Today’s NZ Herald editorial argues collecting GST on low value imports is more trouble than it’s worth and advocates retaining an exempt threshold.


The debate seems to be gaining momentum and the Customs Department are in the middle of a public consultation process on this issue.

Some feedback providers to the Herald reckon collecting GST on small imports wouldn’t be as costly as the Herald suggests. The solution apparently is to get credit card companies to collect the GST. Interesting solution. Rather than government paying the costs of collecting these trivial amounts of tax we’ll just get someone else to. That way it’ll be free to collect and the government will have the extra money! Goodness me, are there really people out there who still believe in free lunches?

If we’re going to crack down on these low value imported goods surely we have to get stuck into imported services? At the moment you can import up to $60,000 of services for private purposes without paying GST. That applies to music, software, e-books and anything else delivered digitally yet the threshold for imported goods is $400.

And, what about those people who buy stuff overseas when they’re travelling and bring it into NZ duty/GST free using the $700 threshold?

To me the issue here is not whether we have an exempt threshold but whether we’re being consistent in how we tax goods and services imported into NZ.


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More on NZ’s low value import rules

NZ Customs is proposing to relax the low value asset threshold for imported goods. Here’s a paper they’ve prepared for Government’s consideration.

Click here.

In essence NZ Customs suggests allowing more low value goods to be imported without GST or other customs charges applying.

This is interesting timing given Australia is reviewing whether they should be tightening the rules for duty free imports to protect domestic retailers who say they are unfairly prejudiced by the ability of consumers to buy low value products from offshore internet sites like Amazon etc.

From a simplicity perspective the NZ Customs proposal is appealing. The current threshold works in an unnecessarily complicated way.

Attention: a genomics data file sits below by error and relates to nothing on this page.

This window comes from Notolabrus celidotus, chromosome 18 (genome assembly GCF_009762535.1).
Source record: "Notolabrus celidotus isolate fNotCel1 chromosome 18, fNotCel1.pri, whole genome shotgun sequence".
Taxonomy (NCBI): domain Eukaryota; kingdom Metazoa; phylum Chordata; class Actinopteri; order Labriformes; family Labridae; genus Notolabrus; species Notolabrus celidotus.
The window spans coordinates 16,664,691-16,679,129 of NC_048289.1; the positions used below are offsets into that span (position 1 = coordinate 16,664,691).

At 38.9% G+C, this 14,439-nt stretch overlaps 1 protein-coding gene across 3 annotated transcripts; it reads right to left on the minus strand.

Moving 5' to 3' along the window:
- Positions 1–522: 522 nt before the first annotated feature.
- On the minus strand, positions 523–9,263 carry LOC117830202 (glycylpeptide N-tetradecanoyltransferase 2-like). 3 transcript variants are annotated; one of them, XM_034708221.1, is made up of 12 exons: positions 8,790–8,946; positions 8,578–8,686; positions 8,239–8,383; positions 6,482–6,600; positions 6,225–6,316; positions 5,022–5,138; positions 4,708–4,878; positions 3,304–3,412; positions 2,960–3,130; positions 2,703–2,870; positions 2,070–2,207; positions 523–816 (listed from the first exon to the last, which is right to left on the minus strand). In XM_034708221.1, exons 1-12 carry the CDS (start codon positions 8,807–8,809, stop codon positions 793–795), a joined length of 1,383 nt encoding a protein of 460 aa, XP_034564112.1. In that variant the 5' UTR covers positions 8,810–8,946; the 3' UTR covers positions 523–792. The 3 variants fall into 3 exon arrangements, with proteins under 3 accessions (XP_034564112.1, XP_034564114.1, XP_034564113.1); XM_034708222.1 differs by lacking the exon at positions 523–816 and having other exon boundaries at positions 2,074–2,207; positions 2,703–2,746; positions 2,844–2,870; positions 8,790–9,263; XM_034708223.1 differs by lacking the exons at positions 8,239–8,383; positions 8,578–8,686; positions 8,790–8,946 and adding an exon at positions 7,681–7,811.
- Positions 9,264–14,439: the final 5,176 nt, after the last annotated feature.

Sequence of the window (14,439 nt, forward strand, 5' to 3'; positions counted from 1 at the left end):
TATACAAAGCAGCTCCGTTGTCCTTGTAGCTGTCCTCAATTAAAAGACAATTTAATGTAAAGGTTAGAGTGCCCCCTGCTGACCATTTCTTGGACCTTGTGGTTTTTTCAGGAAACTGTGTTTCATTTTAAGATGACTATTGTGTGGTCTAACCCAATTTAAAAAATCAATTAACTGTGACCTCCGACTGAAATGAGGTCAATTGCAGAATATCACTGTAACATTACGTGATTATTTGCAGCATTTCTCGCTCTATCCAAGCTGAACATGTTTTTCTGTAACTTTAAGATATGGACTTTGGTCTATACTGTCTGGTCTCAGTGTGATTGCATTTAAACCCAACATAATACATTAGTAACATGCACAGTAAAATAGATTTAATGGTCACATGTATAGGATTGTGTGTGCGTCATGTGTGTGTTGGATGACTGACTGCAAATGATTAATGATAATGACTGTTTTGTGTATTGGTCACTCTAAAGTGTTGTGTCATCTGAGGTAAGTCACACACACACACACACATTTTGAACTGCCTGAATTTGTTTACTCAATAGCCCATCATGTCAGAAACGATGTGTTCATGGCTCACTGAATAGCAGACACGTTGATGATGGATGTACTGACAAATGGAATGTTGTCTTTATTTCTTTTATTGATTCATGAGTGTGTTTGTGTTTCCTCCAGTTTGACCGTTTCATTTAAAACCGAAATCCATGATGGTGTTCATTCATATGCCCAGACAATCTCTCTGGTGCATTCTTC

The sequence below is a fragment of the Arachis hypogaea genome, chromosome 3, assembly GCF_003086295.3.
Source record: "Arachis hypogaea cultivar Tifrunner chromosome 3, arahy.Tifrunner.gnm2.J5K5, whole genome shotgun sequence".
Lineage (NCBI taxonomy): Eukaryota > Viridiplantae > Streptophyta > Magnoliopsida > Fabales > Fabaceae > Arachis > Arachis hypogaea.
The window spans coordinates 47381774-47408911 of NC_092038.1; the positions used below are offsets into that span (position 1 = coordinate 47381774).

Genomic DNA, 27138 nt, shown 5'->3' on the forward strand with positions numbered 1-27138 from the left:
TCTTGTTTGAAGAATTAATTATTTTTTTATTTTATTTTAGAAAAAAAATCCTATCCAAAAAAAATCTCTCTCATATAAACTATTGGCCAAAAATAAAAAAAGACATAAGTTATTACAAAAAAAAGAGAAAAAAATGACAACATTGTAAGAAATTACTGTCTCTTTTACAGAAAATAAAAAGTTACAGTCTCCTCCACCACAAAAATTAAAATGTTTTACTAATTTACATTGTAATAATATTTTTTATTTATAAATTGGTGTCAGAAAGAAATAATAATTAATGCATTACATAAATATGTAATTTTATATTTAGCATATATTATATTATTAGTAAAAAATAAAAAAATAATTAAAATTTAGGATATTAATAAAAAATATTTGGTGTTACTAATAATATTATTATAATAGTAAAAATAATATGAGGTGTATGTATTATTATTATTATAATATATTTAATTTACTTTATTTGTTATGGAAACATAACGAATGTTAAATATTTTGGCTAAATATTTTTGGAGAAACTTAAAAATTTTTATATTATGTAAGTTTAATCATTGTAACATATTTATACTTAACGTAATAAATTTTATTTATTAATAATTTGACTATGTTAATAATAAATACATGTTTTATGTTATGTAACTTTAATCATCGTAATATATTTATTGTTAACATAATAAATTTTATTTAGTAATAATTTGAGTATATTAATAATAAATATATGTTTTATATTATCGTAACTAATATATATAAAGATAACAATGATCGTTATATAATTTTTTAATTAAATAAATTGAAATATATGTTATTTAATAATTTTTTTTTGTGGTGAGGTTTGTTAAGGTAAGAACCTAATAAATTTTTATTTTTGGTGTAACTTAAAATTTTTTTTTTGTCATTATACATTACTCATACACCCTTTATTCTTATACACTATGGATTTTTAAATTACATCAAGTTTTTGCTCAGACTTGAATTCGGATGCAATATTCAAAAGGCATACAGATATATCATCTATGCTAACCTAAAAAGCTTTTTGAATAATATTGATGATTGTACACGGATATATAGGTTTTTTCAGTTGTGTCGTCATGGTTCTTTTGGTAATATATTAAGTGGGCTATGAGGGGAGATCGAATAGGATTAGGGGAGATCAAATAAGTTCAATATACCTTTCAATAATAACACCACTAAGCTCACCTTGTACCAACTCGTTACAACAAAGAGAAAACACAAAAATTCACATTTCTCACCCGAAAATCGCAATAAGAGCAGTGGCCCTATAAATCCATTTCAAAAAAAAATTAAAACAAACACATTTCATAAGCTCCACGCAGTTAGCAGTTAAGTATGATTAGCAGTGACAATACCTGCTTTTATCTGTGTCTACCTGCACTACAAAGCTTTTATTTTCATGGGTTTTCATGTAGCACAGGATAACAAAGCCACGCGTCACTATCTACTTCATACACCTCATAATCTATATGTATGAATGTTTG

Nevertheless, as consumers make greater use of the ability to buy goods directly from overseas I can well imagine rising pressure from our retailers to remove or at least reduce the threshold here.


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Australia shines spotlight on e-tailing

The Australian Government has set up an enquiry by their Productivity Commission into online shopping and the impact on retailers.

There’ll be lessons here for New Zealand.

I think it’s difficult to contemplate an end to tactile retail therapy which so many Kiwis seem to enjoy as their weekend leisure activity of choice. However, from the work I do it’s clear e-tailing is becoming an increasingly popular way to shop. Recently I’ve seen more and more overseas businesses establish direct selling channels into New Zealand. Clothing, electronic goods, books and toys seem to be particularly popular. To some extent old-fashioned retail shops are seen as unnecessary intermediaries with consumers chosing to order directly from overseas distributors or sites like Amazon.

The Australian Government has recognised a need to examine the impact of this activity on their retailers. There’s an impact for the Government too in the form of reduced tax collections and this has prompted an accompanying campaign in Australia to ensure GST and customs duty concessions for low value imports are not being abused.

New Zealand has similar concessions which I’ve discussed before. Broadly, goods with a value of up to $400 may be imported duty and GST free. This can mean savings up to around $60 on a $400 purchase.

The outcome of the Australian enquiry will be very interesting. Even more interesting will be how the Government reacts if it concludes action is required. Surely e-tailing is here to stay which means the Government’s options for levelling the playing field (if indeed it’s necessary) may be limited. The most obvious tools in their tool box will be in the tax (read GST) and customs areas.

Have a great xmas everyone and happy shopping!